Dec 4, 2010

The Holocaust tragedy 7/10

Nisko plan

On September 28, 1939, Germany gained control over the Lublin area through the German-Soviet agreement in exchange for Lithuania.
According to the Nisko Plan, they set up the Lublin-Lipowa Reservation in the area. The reservation was designated by Adolf Eichmann, who was assigned the task of removing all Jews from Germany, Austria and the Protectorate of Bohemia and Moravia.

They shipped the first Jews to Lublin less than three weeks later on October 18, 1939. The first train loads consisted of Jews deported from Austria and the Protectorate of Bohemia and Moravia.
By January 30, 1940, historians estimate a total of 78,000 Jews had been deported to Lublin from Germany, Austria and Czechoslovakia.
On 12 and February 13, 1940, the Pomeranian Jews were deported to the Lublin reservation, resulting in Pomeranian Gauleiter Franz Schwede-Coburg to be the first to declare his Gau "judenrein" ("free of Jews").
On March 24, 1940 Hermann Göring put a hold on the Nisko Plan, and by the end of April, abandoned it entirely.
By the time the Nisko Plan was stopped, the total number of Jews who had been transported to Nisko had reached 95,000, many of whom had died due to starvation.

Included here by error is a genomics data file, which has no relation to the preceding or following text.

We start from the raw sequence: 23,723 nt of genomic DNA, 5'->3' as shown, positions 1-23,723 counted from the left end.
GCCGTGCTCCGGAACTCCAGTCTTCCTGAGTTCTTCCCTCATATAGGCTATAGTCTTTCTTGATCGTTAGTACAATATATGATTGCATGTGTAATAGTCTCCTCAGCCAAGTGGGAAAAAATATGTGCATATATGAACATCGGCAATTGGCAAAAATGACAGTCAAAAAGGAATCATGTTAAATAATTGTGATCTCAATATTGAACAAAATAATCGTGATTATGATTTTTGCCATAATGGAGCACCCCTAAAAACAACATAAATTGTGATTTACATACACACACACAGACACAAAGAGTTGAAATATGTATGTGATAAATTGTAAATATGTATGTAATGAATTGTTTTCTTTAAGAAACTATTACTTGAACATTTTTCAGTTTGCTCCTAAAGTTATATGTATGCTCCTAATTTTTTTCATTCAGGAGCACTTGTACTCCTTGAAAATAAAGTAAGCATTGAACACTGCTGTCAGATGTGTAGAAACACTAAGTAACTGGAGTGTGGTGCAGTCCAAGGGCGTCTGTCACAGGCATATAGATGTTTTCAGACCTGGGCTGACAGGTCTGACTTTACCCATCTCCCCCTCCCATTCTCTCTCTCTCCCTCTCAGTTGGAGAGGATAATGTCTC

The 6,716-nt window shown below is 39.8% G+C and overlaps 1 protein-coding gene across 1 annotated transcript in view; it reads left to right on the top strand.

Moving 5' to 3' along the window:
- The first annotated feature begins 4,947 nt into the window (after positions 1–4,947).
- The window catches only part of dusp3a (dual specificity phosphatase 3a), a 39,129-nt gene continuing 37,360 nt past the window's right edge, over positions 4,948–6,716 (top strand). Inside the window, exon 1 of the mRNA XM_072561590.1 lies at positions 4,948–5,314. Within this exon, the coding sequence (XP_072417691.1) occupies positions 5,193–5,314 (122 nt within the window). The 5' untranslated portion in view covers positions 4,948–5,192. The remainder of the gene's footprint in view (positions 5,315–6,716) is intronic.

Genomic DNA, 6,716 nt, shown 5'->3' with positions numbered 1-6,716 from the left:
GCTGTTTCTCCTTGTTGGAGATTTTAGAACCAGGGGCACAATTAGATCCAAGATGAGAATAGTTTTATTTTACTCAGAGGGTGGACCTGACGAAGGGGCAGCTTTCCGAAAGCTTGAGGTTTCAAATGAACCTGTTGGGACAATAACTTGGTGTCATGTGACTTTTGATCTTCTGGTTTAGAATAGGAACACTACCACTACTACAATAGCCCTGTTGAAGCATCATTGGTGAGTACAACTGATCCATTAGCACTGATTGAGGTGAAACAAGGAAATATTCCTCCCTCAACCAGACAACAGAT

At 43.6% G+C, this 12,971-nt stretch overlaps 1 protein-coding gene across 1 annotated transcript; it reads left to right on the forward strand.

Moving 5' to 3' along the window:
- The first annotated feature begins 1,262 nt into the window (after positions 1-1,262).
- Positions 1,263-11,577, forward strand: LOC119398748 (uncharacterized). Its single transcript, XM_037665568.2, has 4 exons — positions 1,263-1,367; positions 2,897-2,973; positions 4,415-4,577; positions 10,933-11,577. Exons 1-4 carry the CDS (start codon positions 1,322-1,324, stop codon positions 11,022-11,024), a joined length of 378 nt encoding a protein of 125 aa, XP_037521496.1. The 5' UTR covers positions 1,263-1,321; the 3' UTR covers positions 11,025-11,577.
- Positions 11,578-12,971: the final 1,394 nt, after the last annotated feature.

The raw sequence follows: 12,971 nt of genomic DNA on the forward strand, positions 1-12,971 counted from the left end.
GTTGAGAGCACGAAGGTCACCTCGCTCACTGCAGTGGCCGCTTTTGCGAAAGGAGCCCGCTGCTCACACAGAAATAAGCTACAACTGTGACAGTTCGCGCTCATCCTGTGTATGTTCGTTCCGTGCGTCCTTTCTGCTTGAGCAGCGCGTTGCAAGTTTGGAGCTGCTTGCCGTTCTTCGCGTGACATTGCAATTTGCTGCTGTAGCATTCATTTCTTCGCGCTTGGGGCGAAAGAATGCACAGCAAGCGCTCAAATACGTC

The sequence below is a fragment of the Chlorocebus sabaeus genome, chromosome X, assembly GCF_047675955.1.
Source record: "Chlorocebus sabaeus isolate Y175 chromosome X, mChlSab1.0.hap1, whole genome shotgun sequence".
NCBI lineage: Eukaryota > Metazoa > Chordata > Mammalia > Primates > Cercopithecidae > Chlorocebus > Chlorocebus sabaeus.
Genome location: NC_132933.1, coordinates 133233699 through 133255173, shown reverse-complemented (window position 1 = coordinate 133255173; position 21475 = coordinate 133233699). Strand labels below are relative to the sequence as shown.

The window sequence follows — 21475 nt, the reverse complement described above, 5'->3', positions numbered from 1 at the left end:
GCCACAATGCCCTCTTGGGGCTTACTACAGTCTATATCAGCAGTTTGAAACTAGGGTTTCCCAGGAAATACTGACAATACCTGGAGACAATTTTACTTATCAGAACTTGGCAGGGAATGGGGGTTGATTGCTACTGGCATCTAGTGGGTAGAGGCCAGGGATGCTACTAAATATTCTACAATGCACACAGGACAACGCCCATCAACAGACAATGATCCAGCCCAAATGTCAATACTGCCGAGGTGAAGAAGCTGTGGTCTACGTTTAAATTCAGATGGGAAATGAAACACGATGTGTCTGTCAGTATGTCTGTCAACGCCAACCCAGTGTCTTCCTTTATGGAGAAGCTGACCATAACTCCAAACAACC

In July 1940, due to the difficulties of supporting the increased population in the General Gouvernment, Hitler stopped deporting Jews there.
This was temporary, however, as military conditions made conquest of Britain doubtful. During 1940 and 1941, the murder of large numbers of Jews in German occupied Poland continued, and the deportation of Jews were deported to the General Gouvernment was undertaken. The deportation of Jews from Germany, particularly Berlin, was not officially completed until 1943. (Many Berlin Jews were able to survive in hiding.) By December 1939, 3.5 million Jews were crowded into the General Government area.

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